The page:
The fort provides a fascinating focus for the walk and numerous beach bars en route, two of which were open, even in January, to offer excellent “refreshment”.
We took one of the spur boardwalks leading onto the beach and returned to the car park along the foreshore, providing a gloriously different and circular two-hour round walk.
Hopefully, in the future, some conservation and repair work could be done on the fort to preserve this important cultural site in Portugal’s history.
From: Dan Costinas
Subject: What’s so great about summer?
When you think about holidays and journeys, what is the first thing that comes to your mind? Summer? August? Are mobs of tourists roaming your favourite destinations? – Maybe from now on, you’ll enjoy thinking and acting somehow out of the widely known box.
While February may not be the most conventional time to plan a trip, it is definitely worth visiting the Algarve. Most of the time, but not necessarily, a harmless short burst of rain is a reasonable price to pay for smaller crowds, having the gorgeous beaches all to yourself, more availability for lodging, slightly lower prices, and very high odds of enjoying some beautiful, sunny days during one of the darkest months of the year. As an unexpected bonus, in the second half of the month, the soft white colour of the almond trees in blossom delightfully mixes with the stronger green and reddish-brown of the surrounding dry landscape.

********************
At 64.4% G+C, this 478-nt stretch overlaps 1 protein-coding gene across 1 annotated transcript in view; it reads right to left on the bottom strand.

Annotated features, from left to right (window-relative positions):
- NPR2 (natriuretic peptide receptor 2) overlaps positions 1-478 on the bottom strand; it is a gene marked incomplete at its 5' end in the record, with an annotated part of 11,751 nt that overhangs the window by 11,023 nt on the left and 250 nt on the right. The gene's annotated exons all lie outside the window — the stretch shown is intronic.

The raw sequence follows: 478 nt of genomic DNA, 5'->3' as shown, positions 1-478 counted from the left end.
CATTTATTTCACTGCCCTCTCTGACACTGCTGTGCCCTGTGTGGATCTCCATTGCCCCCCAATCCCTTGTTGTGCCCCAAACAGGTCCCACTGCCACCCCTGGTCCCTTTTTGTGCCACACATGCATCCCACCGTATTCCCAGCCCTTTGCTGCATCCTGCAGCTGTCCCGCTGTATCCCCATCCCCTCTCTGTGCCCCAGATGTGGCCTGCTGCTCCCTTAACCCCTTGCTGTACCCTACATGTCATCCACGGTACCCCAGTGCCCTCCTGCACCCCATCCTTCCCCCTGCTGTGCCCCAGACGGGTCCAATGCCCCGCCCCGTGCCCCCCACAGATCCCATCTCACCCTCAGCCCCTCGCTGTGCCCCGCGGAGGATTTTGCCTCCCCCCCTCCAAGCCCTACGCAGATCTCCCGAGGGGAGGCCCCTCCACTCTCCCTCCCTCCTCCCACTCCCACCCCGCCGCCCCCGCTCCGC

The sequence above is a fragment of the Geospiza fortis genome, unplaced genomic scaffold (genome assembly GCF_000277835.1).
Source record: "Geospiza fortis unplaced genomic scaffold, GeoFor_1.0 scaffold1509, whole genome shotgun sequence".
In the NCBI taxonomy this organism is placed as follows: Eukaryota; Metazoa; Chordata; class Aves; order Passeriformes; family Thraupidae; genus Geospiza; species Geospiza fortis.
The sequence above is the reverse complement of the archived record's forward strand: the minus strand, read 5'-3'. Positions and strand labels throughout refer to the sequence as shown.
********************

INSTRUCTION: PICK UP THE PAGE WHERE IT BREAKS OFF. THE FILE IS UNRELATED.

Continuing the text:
During an agreeable Algarvian winter, the average diurnal temperatures can reach a value of about 16 or 170 C. It is ideal for hikers, as well as for those seeking a relaxing reset. The air usually gets quite cold after sunset, down to 6–80 C, mainly due to the wind coming from the ocean. But, the winter season can also mean consuming richer food and drinks in a cosy dining room or right in front of a fireplace.
Cardies, sweaters and comfy coats or jackets can still be necessary sometimes, but a (T-)shirt will suffice most days. All in all, February is a delightful time for outdoor enthusiasts to enjoy some highly sought-after sunshine. Moreover, depending on weather and sea conditions, some of the impressive caves and rock formations or the dolphin-watching tours operate all year round.